I need to thank the community here.  I get energy from everyone here.  I get great ideas.  I get ready access to a bunch of experts who are more than willing to share.  I get purpose and meaning.  I take a lot from you all and I try to give back.  You’ve given me a place to publicly work through half formed thoughts and a place to listen to why an idea is idiotic or sounds nice but is impractical.  You’ve given me a lot and I want to thank everyone for that.

I also really need to thank my wife.  She puts up with this hobby.  And when Duke came and made me say “WOW” she was on board with picking our family up to chase some of my dreams.  So I just have to say thank you to my wife as I do the happy dance every morning that I get to spend my life with you.



Wednesday Morning Open Thread


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Generous blogger Batocchio has posted the Jon Swift Roundup 2016, including Cole’s choice for Balloon Juice post of the year, and entries from half a dozen bloggers who also comment here. Highly recommended, especially if you’re looking for fresh voices for the new year.
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What’s on the agenda, as we start another day?
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There is always an applicable XKCD

I’m still trying to put together thoughts that don’t evolve into seventeen hundred words of profanity.

Open thread



The Republican Party is tearing itself apart. It’s about damn time.

The following is from a Tweetstorm I composed yesterday in the hours before that shitshow of a “debate.” There are probably some spelling and grammar errors, because for the most part, I just copied and pasted from my Twitter account, @soonergrunt.

Someone asked me recently why I’m a dick to Conservatives who engage me on Twitter. I’m not to everyone. @RadioFreeTom is a notable example. There are others. But I’ll tell you the answer now. I came to political conscience in the age of Ronald Reagan. I liked him as a person, but I didn’t agree with him on much. But I respected him. He was my President, for one thing, but also my parents taught me that the other side were decent people who wanted what they saw as best for the country. They just happened to usually be wrong. And sometimes they were right. That kind of consideration is something I’ve rarely received in return. Rare enough that I remember a lot of those respectful interactions.  They stick out due to their rarity.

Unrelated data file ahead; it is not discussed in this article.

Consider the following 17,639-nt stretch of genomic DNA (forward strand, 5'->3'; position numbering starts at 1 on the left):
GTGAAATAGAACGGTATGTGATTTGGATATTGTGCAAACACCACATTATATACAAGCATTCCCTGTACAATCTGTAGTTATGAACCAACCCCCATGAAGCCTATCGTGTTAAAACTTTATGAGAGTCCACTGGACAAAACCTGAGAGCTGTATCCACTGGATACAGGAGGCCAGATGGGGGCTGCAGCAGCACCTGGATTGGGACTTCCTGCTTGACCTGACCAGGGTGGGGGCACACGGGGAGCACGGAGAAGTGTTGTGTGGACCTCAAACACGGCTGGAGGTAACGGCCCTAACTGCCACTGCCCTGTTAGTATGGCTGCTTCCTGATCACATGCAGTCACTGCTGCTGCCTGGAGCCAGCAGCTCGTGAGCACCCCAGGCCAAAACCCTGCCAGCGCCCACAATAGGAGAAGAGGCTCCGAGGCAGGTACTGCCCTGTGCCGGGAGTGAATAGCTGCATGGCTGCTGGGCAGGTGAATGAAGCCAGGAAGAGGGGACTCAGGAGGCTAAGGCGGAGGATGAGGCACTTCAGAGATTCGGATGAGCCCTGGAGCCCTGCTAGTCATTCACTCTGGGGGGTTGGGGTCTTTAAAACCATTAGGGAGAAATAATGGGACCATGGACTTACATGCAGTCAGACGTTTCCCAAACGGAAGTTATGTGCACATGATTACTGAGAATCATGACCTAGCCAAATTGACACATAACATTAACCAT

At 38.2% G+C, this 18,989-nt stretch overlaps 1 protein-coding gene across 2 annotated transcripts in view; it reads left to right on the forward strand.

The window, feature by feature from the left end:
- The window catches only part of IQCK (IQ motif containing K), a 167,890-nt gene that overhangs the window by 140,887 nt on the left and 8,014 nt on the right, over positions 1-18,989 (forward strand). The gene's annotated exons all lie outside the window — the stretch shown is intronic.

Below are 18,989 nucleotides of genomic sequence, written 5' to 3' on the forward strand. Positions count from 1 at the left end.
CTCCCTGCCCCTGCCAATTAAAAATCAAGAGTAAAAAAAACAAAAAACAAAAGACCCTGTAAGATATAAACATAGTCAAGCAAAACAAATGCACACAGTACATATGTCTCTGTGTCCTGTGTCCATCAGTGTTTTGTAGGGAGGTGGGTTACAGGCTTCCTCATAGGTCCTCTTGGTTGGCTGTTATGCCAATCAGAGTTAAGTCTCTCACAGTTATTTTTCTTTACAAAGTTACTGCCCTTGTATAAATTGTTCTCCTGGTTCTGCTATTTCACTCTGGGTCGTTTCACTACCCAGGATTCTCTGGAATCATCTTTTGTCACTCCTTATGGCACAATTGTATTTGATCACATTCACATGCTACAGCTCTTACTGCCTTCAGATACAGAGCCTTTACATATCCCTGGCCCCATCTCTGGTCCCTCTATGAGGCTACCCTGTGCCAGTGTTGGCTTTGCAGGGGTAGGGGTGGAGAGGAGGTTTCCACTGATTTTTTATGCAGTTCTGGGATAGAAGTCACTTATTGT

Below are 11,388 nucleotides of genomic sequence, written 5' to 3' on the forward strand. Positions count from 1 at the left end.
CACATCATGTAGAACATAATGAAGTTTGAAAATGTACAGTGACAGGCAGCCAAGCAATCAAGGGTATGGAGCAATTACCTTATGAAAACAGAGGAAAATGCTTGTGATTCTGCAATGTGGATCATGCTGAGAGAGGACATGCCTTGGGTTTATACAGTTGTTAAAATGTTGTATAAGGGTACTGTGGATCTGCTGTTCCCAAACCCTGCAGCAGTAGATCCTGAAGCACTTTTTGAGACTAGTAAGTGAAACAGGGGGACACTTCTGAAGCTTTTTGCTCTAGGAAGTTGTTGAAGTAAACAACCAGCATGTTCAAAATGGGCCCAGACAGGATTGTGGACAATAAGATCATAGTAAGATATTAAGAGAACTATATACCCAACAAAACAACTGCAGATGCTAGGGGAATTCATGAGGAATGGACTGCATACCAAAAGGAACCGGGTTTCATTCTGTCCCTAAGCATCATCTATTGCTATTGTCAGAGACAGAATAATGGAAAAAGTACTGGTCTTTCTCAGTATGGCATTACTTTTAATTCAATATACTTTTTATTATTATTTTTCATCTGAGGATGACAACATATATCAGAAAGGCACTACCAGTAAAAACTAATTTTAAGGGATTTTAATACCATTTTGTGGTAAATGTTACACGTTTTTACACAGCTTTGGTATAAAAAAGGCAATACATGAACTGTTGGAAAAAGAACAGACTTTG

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A Note About Hurricane Katrina

Back in early 2010 I wrote the Concept of Operations (CONOP) for the US Army’s first cultural program, the Human Terrain System, about applying what, at the time, I was referring to as socio-cultural research, analysis, and mapping to emergency response and disaster management. This was done specifically for the founding Program Manager so that he had something to work with if US Southern Command asked for assistance from the program as part of the response to the earthquake in Haiti. I was tapped to write this for several reasons, but not least of which because I had been working (among others) for him on building out the conceptual basis for what we were actually tasked with doing for the Army in Iraq and Afghanistan and thinking ahead to other types of operations where having on site, real time socio-cultural support might be helpful. Another reason I was tasked with working on this was the conceptual/scholarly work I had done prior to going to work for the Human Terrain System, which included work on emergency response and disaster management.

In late 2009 I represented the program as an invited panelist at the St. Thomas University (Miami Lakes, FL) conference on disaster management and emergency response to terrorism, other man made disasters, and natural disasters (and yes, I was on the same panel with Max Mayfield). Some of the work I had done for that presentation made its way into the CONOP, including an analysis of where, what I would now in 2016 call, cultural operations and Engagement, would have been beneficial in the response to Hurricane Katrina. Ultimately this was written up in 2011-2012 into a longer treatment for the Army’s second cultural program – the Army Culture and Foreign Language Directorate – looking at how to apply cultural operations to facilitate humanitarian assistance, emergency management, and disaster response – regardless of the nature of the emergency or disaster  – including several case examples such as the response to Hurricane Katrina and the Haitian earthquake of 2010.